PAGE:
Commonly used English Business Phrases and Idioms
Idioms are short phrases having meaning different from the meanings of the individual words. The idiomatic expressions gives artistic flavor to English language and their consistent use make you sound more like native. Since idioms are used in specific contexts, learning each and every idiom can become tedious exercise. To make things simple for you, here is the list of popular idioms and phrases that are used in business world.
Back to square one
Meaning: start over a project, or to go back to the beginning
Example: He’s been working on this advert for last few weeks but the client wasn’t impressed by the ad campaign. Now he has to go back square one.
Back to the drawing board
Meaning: to start thinking about a new way of doing something after the earlier idea has failed
Example: They rejected our proposal of new smart city, so I guess we have to go back to the drawing board and start things anew.
Bring to the table
Meaning: to bring something useful like skills, experience to a job or business enterprise or project, meeting, discussion etc.
Example: The e-commerce giant needs someone on the core team who can bring project management experience to the table.
By the book
Meaning: following rules and instructions in a strict way
Example: He always does everything by the book but we need dynamic person who can bring out-of-the-box ideas to the table.
Call it a day
Meaning: it refers to completion of the work or when you decide to stop working on an activity
Example: After dedicating more than thirty years to the nation as decorated statesman, it is time for him to call it a day.
Meaning: a profit-making part of the business that provides money for the rest of the business
Example: The new line of bags has proved to be cash cow for the ailing company. The decision has infused new lease of life.
Meaning: taking shortcuts and using the easiest, quickest and cheapest way to do something.
Example: In last quarter, the automobile giant cut corners to meet its sales target and allay fears of shareholders.
Meaning: something that causes a lot of harm or a situation that is handled badly
Example: The conglomerates’ latest plan to launch a new premium hatchback in the market is universally regarded as a dumpster fire.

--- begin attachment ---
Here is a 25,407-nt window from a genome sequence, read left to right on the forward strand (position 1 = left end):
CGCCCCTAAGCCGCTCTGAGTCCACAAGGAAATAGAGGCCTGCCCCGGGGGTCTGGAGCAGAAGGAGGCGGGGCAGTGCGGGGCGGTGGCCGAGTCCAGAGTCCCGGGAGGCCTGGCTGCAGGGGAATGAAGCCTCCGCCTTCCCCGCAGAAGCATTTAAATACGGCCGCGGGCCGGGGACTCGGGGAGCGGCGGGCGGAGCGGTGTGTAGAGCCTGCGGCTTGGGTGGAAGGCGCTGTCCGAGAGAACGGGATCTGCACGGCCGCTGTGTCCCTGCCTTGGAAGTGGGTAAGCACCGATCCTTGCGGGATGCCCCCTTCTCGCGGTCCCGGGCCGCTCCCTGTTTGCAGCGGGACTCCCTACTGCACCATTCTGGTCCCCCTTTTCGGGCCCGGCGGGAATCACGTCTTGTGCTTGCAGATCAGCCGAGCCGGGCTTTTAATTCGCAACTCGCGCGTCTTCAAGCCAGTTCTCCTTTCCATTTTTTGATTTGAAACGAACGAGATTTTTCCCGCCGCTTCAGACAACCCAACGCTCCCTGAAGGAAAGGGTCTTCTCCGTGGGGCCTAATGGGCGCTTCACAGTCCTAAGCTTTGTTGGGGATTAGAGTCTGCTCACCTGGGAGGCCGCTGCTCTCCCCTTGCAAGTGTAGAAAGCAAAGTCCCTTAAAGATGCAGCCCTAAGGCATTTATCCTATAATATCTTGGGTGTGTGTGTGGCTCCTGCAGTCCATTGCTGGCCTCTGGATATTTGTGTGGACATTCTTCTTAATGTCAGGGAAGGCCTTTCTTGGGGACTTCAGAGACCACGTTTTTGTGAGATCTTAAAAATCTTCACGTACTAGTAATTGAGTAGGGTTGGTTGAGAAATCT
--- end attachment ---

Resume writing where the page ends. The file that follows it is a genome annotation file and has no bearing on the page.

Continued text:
Meaning: an enthusiastic person who works very hard
Example: Our boss always considered Jamie as an eager beaver and often praised his work and contributions.
Get off the ground
Meaning: to start doing a job or project, usually after much planning.
Example: After witnessing a painful period of declining sales, they were finally able to get an aggressive sales campaign off the ground.
Go down the drain
Meaning: to waste your effort, work or money in doing something unproductive
Example: If this ad campaign doesn’t bring a lot of business, all our efforts will go down the drain and we are going lose a fortune.
Grease someone’s palm
Meaning: to give somebody money in order to compel them to do something illegal or dishonest
Example: The speculations are rife that the CEO had to grease someone’s palms in the power to get that big defence contract.
Hold the fort
Meaning: take responsibility for a situation while another person is temporarily absent.
Example: These days he is busy with the election campaign meanwhile his business partner is holding the fort.
Meaning: a venture involving great risk and less likely to succeed but promising a great reward if successful
Example: This financial year the energy firm is hoping to double its profits, but everyone knows that’s a long shot.
The bottom line
Meaning: refer to the final outcome, or the most important point to consider.
Example: I know we are under-staffed right now but the bottom line is we must still deliver the project on time.